At Social Earth, our intent behind running a web blog that highlights social enterprise and humanitarian good is for our readers to experience the epiphany: “other people are doing it, I can too”. Unfortunately, in specializes our content, we also run the risk of readers making the realization: “other people are doing it, so I don’t have too” and this frequently puts me in agitation.
Rod Schwartz, CEO of the online marketplace for social enterprise and investment, ClearlySo, recently sounded off with similar sentiments on his Social Edge blog in a post titled, “Is a ‘Social Economy’ Really Possible?” He expresses his concern that although the hype and attention for the social enterprise movement is readily available, action remains lackadaisical. People assume that everyone else is doing all of the work.
“On the investment side, despite all the talk, the flow of funds is just a trickle,” he says and later goes on to ask, “Despite all the hype and charisma [for social enterprise], where are the big success stories – the social equivalents of Google and Facebook?” Schwartz admits he might be asking too soon, but as he himself mentions – the sprawling Mondragon Cooperative (located in my current home base of the Basque Country, Spain) began in 1956 – it is never too soon to ask.
I sense a palpable disillusionment in what Schwartz has to say and it is hard for me to relate, but then again, I live in a bubble. I work with a team of visionary Social Earth writers and employees spread across the States and I also live right down the road from Mondragon. I shop at Eroski, the supermarket that supports the cooperative and I can’t walk more than a mile without running into someone who knows someone who works for Mondragon and loves it. (Still working on securing that interview, espere mis amigas.) A social economy exists in my own backyard and I believe it can and will be translated to other parts of the world. Just take a look at our website.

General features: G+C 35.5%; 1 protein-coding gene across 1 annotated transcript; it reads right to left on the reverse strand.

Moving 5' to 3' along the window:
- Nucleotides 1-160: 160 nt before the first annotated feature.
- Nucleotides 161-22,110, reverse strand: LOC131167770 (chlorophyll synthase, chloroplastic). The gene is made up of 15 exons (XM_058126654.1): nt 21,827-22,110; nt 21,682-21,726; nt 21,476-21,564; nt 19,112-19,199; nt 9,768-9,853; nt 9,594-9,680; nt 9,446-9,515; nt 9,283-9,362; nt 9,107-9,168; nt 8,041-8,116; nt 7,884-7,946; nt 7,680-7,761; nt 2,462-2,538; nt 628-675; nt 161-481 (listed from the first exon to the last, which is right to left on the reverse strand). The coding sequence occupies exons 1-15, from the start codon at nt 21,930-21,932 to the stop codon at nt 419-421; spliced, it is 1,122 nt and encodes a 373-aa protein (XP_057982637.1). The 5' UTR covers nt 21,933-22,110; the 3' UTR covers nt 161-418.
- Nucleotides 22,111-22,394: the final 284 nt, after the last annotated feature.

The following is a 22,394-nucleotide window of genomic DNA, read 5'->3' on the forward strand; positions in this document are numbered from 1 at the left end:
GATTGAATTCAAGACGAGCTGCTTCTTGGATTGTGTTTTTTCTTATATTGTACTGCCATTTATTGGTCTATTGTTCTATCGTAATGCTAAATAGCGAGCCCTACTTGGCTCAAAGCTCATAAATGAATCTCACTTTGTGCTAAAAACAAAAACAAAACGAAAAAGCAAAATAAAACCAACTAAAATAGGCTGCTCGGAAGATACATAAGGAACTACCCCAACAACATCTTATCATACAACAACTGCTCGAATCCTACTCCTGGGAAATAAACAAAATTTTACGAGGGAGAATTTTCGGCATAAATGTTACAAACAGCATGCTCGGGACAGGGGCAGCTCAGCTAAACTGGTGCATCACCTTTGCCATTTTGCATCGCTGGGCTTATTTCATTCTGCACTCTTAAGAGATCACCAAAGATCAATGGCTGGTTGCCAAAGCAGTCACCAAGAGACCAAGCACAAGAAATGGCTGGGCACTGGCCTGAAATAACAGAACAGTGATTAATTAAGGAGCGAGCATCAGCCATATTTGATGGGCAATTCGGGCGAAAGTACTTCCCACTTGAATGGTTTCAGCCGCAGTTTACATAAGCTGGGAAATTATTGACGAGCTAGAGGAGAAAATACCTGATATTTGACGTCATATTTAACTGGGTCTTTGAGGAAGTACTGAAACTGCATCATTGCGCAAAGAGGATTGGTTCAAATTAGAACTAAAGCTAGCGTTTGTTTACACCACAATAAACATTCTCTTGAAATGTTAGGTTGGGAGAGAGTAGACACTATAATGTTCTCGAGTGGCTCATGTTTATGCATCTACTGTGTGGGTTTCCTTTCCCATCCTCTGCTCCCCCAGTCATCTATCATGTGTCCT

But I will stop short from saying “it’s only a matter of time.” We’ve already had all the time in the world. It’s really only a matter of YOU. Take individual responsibility for your morals. Schwartz talks about a student who mentions the enticement of working for an investment bank in order to “clear her debts” instead of jumping into social enterprise and how he was torn over how to advise her.
Her question reminds me of a quote we are repeatedly given in our youth by our parents and elders: “Seize the day! If you don’t do what you want to do now, you might never get the chance.” If you put off your social activism until you’re older and settled down, it will be like visiting the Grand Canyon, but being too old to make the hike-in. Don’t risk it. Go bungee-jumping and for god sake’s, put your money in social investment.
My message to all Social Earth readers is this: our web blog is here more to inspire, than to relieve. You can feel joy in knowing that people are working hard to construct a more sustainable economy, but I also want you to feel guilty if you’re not involved in some concrete way. And if like Schwartz, you occasionally find yourself frustrated or in a rut, remember there’s always a sofa for you to crash at my flat and we can soak up the goodness that is Mondragon. No, seriously, I mean it: Couchsurfing.org, baby.
Oh…and P.S. a little inspirational music!